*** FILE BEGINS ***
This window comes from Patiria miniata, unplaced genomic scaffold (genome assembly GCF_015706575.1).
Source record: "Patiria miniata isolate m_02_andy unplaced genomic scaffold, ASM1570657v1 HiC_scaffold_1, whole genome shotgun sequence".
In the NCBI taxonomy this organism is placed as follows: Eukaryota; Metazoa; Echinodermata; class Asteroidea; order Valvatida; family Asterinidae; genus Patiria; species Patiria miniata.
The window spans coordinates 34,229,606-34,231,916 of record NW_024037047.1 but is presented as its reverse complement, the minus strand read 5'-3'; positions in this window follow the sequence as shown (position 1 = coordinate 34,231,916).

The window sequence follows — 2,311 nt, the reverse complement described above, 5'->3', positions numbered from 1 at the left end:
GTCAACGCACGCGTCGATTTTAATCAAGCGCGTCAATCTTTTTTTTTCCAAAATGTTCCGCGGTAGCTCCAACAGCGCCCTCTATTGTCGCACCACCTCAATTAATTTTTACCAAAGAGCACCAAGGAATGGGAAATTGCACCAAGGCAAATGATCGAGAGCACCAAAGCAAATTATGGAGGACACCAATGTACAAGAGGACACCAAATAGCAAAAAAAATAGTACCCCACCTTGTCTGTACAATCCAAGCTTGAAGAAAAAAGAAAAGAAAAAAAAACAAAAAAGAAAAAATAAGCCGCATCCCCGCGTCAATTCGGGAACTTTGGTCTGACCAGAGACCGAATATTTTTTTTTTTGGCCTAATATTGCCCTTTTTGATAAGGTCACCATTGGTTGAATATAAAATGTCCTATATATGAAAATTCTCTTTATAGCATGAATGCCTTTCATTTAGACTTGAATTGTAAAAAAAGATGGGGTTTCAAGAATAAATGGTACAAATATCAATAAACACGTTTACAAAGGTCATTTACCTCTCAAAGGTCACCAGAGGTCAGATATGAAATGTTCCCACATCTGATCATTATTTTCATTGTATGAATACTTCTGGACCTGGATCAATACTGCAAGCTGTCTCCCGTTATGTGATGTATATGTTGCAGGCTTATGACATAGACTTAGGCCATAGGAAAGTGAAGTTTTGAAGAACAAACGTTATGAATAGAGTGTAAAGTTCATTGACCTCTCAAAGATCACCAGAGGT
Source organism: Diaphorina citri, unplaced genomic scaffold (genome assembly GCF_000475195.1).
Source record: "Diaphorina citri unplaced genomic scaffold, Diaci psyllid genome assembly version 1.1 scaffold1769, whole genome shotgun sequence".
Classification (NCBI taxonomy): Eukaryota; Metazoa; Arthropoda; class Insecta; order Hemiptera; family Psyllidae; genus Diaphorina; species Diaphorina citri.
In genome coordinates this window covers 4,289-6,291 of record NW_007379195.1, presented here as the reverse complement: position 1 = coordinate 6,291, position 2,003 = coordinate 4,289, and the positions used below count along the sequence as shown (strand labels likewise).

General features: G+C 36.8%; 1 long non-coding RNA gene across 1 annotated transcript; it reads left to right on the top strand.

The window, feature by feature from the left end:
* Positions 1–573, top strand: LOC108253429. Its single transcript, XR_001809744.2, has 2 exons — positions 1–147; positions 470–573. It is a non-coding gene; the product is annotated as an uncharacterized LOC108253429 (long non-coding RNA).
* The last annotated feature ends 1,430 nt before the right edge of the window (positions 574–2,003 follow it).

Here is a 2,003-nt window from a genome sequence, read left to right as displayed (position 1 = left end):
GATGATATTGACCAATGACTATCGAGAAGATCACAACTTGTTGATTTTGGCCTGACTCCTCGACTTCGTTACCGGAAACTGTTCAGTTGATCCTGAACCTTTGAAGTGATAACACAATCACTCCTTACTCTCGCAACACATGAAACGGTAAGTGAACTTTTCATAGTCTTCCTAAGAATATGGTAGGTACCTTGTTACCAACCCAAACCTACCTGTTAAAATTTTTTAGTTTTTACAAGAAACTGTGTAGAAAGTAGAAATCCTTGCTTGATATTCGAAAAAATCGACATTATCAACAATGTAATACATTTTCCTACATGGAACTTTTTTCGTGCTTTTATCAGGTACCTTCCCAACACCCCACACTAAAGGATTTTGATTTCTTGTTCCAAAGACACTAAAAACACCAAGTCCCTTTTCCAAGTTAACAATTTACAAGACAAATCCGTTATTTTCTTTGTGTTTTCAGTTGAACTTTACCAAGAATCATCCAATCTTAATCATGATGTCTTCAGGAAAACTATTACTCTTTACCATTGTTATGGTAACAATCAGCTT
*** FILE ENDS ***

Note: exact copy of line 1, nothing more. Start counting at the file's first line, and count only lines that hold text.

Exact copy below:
This window comes from Patiria miniata, unplaced genomic scaffold (genome assembly GCF_015706575.1).